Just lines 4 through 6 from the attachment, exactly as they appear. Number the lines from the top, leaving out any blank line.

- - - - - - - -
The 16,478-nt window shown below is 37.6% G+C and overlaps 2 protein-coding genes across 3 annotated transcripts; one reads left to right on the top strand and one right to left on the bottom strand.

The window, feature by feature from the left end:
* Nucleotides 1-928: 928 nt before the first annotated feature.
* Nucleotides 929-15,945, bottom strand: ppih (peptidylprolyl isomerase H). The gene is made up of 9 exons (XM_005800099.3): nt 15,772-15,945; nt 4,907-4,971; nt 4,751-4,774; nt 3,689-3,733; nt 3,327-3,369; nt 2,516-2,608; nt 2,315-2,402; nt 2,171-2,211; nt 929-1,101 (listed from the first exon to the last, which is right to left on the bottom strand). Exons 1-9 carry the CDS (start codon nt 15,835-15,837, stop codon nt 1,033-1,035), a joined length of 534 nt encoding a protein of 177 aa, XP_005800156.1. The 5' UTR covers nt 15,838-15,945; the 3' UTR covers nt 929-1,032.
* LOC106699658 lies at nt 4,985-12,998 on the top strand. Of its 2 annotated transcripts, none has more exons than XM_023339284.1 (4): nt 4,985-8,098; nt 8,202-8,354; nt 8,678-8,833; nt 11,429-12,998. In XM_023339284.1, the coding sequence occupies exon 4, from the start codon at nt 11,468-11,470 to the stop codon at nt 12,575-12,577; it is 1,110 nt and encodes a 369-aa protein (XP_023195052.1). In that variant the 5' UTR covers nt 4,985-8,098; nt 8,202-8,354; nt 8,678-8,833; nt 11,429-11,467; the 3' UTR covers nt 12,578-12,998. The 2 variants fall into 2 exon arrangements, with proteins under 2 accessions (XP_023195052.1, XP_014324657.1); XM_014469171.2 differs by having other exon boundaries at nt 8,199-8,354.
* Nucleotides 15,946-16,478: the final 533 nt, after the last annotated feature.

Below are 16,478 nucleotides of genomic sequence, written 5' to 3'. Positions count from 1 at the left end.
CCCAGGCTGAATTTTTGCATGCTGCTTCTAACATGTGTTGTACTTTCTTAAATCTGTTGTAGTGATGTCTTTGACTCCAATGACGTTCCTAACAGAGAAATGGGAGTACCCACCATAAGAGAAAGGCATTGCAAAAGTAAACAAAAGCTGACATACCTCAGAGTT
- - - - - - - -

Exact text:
* Nucleotides 929-15,945, bottom strand: ppih (peptidylprolyl isomerase H). The gene is made up of 9 exons (XM_005800099.3): nt 15,772-15,945; nt 4,907-4,971; nt 4,751-4,774; nt 3,689-3,733; nt 3,327-3,369; nt 2,516-2,608; nt 2,315-2,402; nt 2,171-2,211; nt 929-1,101 (listed from the first exon to the last, which is right to left on the bottom strand). Exons 1-9 carry the CDS (start codon nt 15,835-15,837, stop codon nt 1,033-1,035), a joined length of 534 nt encoding a protein of 177 aa, XP_005800156.1. The 5' UTR covers nt 15,838-15,945; the 3' UTR covers nt 929-1,032.
* LOC106699658 lies at nt 4,985-12,998 on the top strand. Of its 2 annotated transcripts, none has more exons than XM_023339284.1 (4): nt 4,985-8,098; nt 8,202-8,354; nt 8,678-8,833; nt 11,429-12,998. In XM_023339284.1, the coding sequence occupies exon 4, from the start codon at nt 11,468-11,470 to the stop codon at nt 12,575-12,577; it is 1,110 nt and encodes a 369-aa protein (XP_023195052.1). In that variant the 5' UTR covers nt 4,985-8,098; nt 8,202-8,354; nt 8,678-8,833; nt 11,429-11,467; the 3' UTR covers nt 12,578-12,998. The 2 variants fall into 2 exon arrangements, with proteins under 2 accessions (XP_023195052.1, XP_014324657.1); XM_014469171.2 differs by having other exon boundaries at nt 8,199-8,354.
* Nucleotides 15,946-16,478: the final 533 nt, after the last annotated feature.